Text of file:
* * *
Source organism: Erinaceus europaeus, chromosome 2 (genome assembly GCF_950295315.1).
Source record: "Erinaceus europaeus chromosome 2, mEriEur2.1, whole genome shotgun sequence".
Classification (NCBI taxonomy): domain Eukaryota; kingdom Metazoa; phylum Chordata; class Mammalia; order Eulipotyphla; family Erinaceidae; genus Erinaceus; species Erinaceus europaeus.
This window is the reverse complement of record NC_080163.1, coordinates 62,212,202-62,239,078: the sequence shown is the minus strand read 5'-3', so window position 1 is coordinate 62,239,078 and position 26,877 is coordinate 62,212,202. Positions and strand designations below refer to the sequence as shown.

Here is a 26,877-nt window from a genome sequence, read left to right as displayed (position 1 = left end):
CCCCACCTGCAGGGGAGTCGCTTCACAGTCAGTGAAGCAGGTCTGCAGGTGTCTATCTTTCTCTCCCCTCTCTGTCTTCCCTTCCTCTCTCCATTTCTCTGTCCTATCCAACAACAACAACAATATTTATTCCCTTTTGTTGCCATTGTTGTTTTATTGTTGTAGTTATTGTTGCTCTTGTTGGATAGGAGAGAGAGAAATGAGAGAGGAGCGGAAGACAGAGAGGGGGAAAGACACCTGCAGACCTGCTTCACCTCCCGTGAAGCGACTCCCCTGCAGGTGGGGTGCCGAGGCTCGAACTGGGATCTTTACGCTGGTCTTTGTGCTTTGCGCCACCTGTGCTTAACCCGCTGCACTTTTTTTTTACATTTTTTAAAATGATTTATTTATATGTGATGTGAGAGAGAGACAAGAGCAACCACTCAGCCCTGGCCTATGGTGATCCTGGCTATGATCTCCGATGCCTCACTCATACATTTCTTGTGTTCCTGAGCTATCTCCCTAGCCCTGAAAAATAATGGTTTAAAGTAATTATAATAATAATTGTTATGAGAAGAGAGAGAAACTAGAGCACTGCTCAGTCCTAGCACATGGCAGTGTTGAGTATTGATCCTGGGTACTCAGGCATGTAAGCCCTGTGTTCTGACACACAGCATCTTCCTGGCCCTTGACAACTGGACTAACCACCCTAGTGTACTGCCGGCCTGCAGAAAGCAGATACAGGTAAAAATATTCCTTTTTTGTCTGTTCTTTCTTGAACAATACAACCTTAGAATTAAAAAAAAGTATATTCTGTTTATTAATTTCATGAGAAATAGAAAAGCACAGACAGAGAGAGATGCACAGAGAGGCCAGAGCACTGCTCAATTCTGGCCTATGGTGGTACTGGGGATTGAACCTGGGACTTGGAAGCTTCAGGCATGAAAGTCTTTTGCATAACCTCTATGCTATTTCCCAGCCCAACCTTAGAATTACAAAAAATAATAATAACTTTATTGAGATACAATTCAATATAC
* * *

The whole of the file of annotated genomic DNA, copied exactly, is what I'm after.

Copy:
Source organism: Erinaceus europaeus, chromosome 2 (genome assembly GCF_950295315.1).
Source record: "Erinaceus europaeus chromosome 2, mEriEur2.1, whole genome shotgun sequence".
Classification (NCBI taxonomy): domain Eukaryota; kingdom Metazoa; phylum Chordata; class Mammalia; order Eulipotyphla; family Erinaceidae; genus Erinaceus; species Erinaceus europaeus.
This window is the reverse complement of record NC_080163.1, coordinates 62,212,202-62,239,078: the sequence shown is the minus strand read 5'-3', so window position 1 is coordinate 62,239,078 and position 26,877 is coordinate 62,212,202. Positions and strand designations below refer to the sequence as shown.

Here is a 26,877-nt window from a genome sequence, read left to right as displayed (position 1 = left end):
CCCCACCTGCAGGGGAGTCGCTTCACAGTCAGTGAAGCAGGTCTGCAGGTGTCTATCTTTCTCTCCCCTCTCTGTCTTCCCTTCCTCTCTCCATTTCTCTGTCCTATCCAACAACAACAACAATATTTATTCCCTTTTGTTGCCATTGTTGTTTTATTGTTGTAGTTATTGTTGCTCTTGTTGGATAGGAGAGAGAGAAATGAGAGAGGAGCGGAAGACAGAGAGGGGGAAAGACACCTGCAGACCTGCTTCACCTCCCGTGAAGCGACTCCCCTGCAGGTGGGGTGCCGAGGCTCGAACTGGGATCTTTACGCTGGTCTTTGTGCTTTGCGCCACCTGTGCTTAACCCGCTGCACTTTTTTTTTACATTTTTTAAAATGATTTATTTATATGTGATGTGAGAGAGAGACAAGAGCAACCACTCAGCCCTGGCCTATGGTGATCCTGGCTATGATCTCCGATGCCTCACTCATACATTTCTTGTGTTCCTGAGCTATCTCCCTAGCCCTGAAAAATAATGGTTTAAAGTAATTATAATAATAATTGTTATGAGAAGAGAGAGAAACTAGAGCACTGCTCAGTCCTAGCACATGGCAGTGTTGAGTATTGATCCTGGGTACTCAGGCATGTAAGCCCTGTGTTCTGACACACAGCATCTTCCTGGCCCTTGACAACTGGACTAACCACCCTAGTGTACTGCCGGCCTGCAGAAAGCAGATACAGGTAAAAATATTCCTTTTTTGTCTGTTCTTTCTTGAACAATACAACCTTAGAATTAAAAAAAAGTATATTCTGTTTATTAATTTCATGAGAAATAGAAAAGCACAGACAGAGAGAGATGCACAGAGAGGCCAGAGCACTGCTCAATTCTGGCCTATGGTGGTACTGGGGATTGAACCTGGGACTTGGAAGCTTCAGGCATGAAAGTCTTTTGCATAACCTCTATGCTATTTCCCAGCCCAACCTTAGAATTACAAAAAATAATAATAACTTTATTGAGATACAATTCAATATAC